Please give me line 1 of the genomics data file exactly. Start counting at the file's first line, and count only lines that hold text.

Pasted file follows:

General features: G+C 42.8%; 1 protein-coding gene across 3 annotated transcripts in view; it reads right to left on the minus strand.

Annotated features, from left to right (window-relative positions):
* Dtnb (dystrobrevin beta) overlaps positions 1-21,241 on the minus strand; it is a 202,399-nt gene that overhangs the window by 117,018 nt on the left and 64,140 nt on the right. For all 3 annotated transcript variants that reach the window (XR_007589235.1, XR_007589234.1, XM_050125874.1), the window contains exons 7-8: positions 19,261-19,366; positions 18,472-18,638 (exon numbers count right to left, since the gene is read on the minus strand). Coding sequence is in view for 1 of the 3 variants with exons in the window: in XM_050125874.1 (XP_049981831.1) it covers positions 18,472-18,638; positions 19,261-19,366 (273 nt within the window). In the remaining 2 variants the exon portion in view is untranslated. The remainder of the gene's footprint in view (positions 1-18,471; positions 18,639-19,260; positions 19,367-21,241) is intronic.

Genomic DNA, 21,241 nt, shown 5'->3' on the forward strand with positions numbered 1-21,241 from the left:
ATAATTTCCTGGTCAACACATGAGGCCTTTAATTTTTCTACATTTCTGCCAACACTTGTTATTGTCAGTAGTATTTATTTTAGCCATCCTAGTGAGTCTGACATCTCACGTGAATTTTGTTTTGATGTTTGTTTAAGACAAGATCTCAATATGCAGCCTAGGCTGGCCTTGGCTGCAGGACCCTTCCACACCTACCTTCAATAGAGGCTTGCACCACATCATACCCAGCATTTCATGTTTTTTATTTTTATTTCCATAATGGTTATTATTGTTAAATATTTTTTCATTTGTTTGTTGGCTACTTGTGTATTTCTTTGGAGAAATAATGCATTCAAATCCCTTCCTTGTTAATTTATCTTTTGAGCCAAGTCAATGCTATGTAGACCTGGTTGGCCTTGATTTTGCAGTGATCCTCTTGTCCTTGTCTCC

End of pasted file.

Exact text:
General features: G+C 42.8%; 1 protein-coding gene across 3 annotated transcripts in view; it reads right to left on the minus strand.